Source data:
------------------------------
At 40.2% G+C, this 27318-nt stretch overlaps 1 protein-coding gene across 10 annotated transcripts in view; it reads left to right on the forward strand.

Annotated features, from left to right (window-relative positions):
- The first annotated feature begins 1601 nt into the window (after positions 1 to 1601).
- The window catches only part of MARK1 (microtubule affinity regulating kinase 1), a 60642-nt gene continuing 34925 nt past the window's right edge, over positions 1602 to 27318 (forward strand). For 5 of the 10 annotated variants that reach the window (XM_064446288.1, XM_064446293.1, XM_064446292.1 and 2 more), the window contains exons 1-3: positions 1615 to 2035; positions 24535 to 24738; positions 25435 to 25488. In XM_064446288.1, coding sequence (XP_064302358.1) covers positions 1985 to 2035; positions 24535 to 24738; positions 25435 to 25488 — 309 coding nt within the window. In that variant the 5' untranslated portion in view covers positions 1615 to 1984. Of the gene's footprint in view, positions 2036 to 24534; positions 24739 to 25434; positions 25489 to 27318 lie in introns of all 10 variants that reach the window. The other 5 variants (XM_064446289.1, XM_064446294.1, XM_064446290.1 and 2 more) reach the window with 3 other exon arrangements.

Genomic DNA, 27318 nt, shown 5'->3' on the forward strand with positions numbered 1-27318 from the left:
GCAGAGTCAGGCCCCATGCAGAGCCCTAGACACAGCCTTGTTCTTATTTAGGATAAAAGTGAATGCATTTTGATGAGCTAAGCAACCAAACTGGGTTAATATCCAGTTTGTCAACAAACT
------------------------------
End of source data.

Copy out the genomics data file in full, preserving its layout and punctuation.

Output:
At 40.2% G+C, this 27318-nt stretch overlaps 1 protein-coding gene across 10 annotated transcripts in view; it reads left to right on the forward strand.

Annotated features, from left to right (window-relative positions):
- The first annotated feature begins 1601 nt into the window (after positions 1 to 1601).
- The window catches only part of MARK1 (microtubule affinity regulating kinase 1), a 60642-nt gene continuing 34925 nt past the window's right edge, over positions 1602 to 27318 (forward strand). For 5 of the 10 annotated variants that reach the window (XM_064446288.1, XM_064446293.1, XM_064446292.1 and 2 more), the window contains exons 1-3: positions 1615 to 2035; positions 24535 to 24738; positions 25435 to 25488. In XM_064446288.1, coding sequence (XP_064302358.1) covers positions 1985 to 2035; positions 24535 to 24738; positions 25435 to 25488 — 309 coding nt within the window. In that variant the 5' untranslated portion in view covers positions 1615 to 1984. Of the gene's footprint in view, positions 2036 to 24534; positions 24739 to 25434; positions 25489 to 27318 lie in introns of all 10 variants that reach the window. The other 5 variants (XM_064446289.1, XM_064446294.1, XM_064446290.1 and 2 more) reach the window with 3 other exon arrangements.

Genomic DNA, 27318 nt, shown 5'->3' on the forward strand with positions numbered 1-27318 from the left:
GCAGAGTCAGGCCCCATGCAGAGCCCTAGACACAGCCTTGTTCTTATTTAGGATAAAAGTGAATGCATTTTGATGAGCTAAGCAACCAAACTGGGTTAATATCCAGTTTGTCAACAAACT